Teaching Modern Latin American Poetries
The essays in this book, groundbreaking for its focus on teaching Latin American poetry, reflect the region's geographic and cultural heterogeneity. They address works from Mexico, Chile, Peru, Ecuador, Colombia, Cuba, Brazil, Argentina, Guatemala, Nicaragua, and Uruguay, as well as from indigenous communities found within these national distinctions, including the Kaqchikel Maya and Zapotec. The volume's essays help instructors teach poetry written from the second half of the twentieth century on, meaningfully connecting this contemporary corpus with older poetic traditions. Contributors address teaching various topics, from the silva and the long poem to Afro-descendant poetry, in ways that bring performance, digital approaches, queer theory, and translation into action. The insights offered here will demonstrate how Latin American poetry can become a part of classes in African diasporic studies, indigenous studies, history, and anthropology.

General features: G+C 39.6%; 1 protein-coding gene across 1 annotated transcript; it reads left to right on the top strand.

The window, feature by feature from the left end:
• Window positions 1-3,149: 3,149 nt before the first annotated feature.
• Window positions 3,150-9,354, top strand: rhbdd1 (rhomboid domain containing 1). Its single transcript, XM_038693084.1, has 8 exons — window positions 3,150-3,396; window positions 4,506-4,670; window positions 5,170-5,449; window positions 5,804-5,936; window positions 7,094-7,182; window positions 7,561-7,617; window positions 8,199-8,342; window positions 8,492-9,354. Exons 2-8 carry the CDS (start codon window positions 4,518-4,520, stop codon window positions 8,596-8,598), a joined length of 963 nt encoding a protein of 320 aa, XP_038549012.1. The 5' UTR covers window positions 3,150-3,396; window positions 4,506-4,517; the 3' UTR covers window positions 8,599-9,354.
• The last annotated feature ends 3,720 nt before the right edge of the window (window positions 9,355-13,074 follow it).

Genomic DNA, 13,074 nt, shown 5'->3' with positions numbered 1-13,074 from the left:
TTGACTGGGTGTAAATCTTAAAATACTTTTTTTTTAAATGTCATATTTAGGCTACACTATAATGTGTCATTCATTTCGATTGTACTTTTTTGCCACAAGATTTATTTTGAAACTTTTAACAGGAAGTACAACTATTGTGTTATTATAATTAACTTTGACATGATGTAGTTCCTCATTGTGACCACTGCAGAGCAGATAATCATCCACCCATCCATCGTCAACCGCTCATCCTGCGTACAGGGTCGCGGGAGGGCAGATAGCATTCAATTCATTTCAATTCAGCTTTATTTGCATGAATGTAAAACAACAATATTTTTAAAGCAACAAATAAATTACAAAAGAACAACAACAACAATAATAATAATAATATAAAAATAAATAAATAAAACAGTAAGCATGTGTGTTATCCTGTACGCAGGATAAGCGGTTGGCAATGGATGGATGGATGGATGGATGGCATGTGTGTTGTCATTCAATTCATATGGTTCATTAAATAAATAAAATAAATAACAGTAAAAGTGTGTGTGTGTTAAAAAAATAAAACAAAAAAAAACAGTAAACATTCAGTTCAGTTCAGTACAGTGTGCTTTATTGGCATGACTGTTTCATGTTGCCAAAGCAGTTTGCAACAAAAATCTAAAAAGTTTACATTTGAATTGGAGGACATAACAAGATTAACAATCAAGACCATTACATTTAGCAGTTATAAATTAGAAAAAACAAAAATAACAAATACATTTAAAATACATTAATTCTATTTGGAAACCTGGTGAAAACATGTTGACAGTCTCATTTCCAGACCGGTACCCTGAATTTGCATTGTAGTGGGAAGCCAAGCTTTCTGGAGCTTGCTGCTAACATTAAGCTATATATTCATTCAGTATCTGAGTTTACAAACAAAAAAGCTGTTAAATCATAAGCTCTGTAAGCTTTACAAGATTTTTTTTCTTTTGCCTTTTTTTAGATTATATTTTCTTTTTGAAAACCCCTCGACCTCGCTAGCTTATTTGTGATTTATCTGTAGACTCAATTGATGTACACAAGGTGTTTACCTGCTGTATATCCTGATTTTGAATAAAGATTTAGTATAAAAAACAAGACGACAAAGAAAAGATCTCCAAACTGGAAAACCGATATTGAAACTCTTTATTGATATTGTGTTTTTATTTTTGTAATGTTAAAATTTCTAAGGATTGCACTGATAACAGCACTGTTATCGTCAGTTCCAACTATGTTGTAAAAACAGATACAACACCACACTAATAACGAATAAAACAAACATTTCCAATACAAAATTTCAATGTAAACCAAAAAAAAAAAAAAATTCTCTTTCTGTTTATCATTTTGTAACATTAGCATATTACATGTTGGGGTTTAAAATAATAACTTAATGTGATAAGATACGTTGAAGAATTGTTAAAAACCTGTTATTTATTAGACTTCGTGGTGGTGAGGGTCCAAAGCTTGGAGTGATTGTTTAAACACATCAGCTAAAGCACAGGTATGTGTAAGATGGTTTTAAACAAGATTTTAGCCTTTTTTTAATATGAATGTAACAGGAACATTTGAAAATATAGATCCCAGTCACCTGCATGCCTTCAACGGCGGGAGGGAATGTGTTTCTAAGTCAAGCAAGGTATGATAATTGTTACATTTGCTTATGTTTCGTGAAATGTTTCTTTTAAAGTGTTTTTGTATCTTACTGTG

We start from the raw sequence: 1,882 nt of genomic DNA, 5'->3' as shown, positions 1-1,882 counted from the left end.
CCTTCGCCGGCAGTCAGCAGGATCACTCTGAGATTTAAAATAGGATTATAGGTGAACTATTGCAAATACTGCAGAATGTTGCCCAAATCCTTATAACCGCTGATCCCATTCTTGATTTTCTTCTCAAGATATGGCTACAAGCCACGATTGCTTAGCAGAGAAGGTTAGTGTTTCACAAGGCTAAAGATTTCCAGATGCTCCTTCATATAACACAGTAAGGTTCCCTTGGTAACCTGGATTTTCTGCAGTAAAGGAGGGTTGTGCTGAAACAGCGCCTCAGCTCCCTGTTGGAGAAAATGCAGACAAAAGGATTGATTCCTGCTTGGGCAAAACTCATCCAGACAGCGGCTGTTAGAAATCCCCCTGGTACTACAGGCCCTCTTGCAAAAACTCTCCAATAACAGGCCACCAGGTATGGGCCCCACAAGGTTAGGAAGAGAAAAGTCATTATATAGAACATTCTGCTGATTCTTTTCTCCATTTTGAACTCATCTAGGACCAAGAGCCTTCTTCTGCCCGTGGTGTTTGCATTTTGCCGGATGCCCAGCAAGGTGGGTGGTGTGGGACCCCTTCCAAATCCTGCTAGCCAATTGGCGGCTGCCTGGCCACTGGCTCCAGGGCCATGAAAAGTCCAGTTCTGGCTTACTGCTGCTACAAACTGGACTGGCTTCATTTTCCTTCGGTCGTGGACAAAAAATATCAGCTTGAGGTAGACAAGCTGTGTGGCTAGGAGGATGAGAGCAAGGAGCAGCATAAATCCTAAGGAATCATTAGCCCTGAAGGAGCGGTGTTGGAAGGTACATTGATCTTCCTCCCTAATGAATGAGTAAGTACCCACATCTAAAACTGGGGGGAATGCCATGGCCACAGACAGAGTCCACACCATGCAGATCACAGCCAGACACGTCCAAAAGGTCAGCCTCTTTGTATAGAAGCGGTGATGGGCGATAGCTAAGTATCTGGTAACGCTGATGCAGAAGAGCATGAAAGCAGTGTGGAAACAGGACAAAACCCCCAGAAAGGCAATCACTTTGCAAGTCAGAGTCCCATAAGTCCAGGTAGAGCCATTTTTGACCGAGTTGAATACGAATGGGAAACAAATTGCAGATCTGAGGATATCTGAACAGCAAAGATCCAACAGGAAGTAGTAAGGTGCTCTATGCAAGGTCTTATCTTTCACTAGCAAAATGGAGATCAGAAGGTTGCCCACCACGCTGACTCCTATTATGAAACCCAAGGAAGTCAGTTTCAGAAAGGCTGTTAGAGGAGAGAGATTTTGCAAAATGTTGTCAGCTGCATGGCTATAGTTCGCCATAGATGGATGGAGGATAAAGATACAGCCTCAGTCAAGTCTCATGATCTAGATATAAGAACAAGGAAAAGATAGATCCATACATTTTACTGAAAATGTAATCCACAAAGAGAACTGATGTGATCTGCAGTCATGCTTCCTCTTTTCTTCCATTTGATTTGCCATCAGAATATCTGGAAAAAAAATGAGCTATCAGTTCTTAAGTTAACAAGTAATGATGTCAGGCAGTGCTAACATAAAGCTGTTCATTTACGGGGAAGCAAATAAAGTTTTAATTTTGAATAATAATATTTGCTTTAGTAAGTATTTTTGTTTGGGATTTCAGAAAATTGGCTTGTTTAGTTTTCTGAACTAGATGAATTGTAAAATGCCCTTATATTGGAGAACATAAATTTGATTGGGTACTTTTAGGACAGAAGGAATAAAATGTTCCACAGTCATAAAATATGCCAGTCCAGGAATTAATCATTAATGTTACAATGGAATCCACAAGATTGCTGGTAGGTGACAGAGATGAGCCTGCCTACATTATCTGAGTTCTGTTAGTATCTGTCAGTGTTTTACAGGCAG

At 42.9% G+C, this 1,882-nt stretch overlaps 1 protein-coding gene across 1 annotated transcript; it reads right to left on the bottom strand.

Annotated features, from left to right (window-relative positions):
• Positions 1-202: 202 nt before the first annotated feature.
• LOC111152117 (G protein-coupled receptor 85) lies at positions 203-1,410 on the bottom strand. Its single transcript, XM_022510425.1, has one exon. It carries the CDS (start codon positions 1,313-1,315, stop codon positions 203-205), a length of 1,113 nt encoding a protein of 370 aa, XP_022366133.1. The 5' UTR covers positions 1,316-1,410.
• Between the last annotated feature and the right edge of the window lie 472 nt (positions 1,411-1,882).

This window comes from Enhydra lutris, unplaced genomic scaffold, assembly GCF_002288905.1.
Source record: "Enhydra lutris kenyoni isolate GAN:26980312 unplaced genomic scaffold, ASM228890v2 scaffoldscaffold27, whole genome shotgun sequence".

"This is more than a guide for literature and Spanish-language classrooms—it is an indispensable resource for other disciplines as well. . . . " —Juan Pablo Lupi, University of California, Santa Barbara
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